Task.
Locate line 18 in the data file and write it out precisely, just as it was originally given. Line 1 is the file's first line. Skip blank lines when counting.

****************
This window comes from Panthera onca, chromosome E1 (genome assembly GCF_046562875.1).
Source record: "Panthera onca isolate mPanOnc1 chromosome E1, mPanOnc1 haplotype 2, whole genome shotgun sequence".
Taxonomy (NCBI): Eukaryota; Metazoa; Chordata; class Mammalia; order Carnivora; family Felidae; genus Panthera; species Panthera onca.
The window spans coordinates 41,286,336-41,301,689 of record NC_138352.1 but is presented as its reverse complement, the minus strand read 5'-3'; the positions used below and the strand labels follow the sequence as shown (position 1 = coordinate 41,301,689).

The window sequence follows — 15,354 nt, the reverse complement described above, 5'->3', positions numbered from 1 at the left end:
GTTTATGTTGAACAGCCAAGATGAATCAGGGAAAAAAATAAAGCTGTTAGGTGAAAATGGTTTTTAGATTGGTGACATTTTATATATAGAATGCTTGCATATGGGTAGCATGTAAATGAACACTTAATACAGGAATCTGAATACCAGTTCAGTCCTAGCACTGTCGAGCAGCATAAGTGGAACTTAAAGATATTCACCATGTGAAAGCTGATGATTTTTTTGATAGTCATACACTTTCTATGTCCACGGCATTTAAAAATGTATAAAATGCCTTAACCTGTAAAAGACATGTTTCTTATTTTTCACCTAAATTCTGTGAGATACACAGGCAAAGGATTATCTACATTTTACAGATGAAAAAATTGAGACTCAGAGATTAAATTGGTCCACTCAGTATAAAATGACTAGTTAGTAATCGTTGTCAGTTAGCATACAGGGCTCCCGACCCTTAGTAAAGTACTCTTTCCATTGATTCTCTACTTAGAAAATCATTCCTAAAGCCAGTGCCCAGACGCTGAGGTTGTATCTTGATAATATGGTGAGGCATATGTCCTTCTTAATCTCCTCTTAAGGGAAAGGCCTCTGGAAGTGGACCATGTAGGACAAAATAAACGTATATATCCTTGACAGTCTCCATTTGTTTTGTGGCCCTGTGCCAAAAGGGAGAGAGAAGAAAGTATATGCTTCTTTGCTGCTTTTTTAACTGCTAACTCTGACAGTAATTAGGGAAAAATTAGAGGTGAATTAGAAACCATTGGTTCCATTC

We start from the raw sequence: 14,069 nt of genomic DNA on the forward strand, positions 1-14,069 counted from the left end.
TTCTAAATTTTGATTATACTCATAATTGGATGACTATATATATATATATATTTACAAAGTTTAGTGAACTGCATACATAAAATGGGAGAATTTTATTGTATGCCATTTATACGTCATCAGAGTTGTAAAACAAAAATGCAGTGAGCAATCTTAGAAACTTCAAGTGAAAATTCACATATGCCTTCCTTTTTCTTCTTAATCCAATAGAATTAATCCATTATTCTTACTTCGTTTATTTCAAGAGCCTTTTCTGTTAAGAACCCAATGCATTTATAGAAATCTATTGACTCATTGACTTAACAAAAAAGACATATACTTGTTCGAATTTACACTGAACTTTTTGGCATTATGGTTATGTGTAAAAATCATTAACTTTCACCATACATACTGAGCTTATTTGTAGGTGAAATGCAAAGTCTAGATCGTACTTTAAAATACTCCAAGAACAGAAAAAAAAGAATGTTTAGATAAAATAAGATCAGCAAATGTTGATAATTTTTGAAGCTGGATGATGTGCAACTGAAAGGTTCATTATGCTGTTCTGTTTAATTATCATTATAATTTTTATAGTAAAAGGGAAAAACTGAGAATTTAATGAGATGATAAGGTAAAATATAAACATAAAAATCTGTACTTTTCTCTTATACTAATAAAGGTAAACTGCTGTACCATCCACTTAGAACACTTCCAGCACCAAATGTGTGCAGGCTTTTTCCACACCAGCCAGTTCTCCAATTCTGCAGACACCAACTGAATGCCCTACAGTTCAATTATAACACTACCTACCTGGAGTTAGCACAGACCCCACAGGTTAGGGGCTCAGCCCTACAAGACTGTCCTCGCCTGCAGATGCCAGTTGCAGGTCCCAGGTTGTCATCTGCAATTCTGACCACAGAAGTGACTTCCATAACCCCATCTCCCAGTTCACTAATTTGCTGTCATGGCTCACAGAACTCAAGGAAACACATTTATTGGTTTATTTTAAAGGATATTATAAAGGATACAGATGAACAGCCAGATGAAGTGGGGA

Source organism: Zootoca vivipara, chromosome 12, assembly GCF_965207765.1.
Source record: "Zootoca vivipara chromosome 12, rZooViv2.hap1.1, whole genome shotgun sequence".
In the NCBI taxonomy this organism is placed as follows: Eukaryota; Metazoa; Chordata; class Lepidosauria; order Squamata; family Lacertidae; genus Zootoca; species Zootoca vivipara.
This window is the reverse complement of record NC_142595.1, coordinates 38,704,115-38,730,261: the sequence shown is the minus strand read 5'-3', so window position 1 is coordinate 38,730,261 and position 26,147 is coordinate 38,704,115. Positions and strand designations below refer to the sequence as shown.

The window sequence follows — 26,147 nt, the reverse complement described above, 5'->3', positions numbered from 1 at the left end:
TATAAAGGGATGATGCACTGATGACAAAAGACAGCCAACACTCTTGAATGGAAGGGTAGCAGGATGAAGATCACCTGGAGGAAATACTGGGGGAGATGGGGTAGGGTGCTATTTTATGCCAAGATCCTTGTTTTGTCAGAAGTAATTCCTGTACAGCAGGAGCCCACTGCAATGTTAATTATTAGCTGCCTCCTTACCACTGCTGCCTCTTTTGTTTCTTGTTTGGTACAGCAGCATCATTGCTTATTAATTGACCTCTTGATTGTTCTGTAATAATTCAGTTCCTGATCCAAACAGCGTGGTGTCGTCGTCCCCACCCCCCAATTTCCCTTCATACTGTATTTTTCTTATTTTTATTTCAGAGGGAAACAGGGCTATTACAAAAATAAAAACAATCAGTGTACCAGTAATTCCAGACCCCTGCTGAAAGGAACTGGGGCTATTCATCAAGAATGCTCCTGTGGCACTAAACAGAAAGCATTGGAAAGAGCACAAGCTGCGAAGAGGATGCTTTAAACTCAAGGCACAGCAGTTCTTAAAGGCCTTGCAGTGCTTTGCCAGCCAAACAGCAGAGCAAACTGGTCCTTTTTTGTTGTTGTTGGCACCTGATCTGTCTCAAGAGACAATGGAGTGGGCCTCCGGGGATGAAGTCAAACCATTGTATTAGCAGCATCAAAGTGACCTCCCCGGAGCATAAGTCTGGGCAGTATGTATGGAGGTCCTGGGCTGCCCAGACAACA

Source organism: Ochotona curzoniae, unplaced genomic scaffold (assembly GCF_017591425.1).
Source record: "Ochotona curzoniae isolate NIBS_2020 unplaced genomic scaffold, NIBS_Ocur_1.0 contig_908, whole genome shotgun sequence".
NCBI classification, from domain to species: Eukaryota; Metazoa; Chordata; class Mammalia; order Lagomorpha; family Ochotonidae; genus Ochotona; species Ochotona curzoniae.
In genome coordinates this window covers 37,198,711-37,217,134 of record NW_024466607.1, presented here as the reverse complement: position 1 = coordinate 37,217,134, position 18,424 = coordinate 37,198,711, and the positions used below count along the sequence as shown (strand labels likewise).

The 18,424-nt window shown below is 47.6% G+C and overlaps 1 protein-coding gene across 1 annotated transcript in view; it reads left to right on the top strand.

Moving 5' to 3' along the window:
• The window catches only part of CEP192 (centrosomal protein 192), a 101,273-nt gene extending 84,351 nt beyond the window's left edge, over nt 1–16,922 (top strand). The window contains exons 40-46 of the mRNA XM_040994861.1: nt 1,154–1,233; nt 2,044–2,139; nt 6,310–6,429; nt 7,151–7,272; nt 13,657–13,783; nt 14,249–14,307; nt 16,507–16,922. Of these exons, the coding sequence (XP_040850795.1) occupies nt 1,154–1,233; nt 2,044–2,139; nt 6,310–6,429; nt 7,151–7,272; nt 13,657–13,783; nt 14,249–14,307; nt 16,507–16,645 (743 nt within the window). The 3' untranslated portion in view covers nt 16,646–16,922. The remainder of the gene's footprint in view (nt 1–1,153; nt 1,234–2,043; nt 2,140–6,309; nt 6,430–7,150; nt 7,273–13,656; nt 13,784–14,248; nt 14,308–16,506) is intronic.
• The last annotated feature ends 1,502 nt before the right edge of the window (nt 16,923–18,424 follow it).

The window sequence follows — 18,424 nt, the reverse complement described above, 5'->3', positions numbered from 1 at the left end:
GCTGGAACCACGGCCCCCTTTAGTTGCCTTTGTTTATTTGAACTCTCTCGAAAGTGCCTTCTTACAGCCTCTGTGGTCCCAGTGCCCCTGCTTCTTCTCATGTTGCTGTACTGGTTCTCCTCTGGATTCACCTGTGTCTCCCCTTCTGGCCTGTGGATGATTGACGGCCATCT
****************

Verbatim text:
In genome coordinates this window covers 37,198,711-37,217,134 of record NW_024466607.1, presented here as the reverse complement: position 1 = coordinate 37,217,134, position 18,424 = coordinate 37,198,711, and the positions used below count along the sequence as shown (strand labels likewise).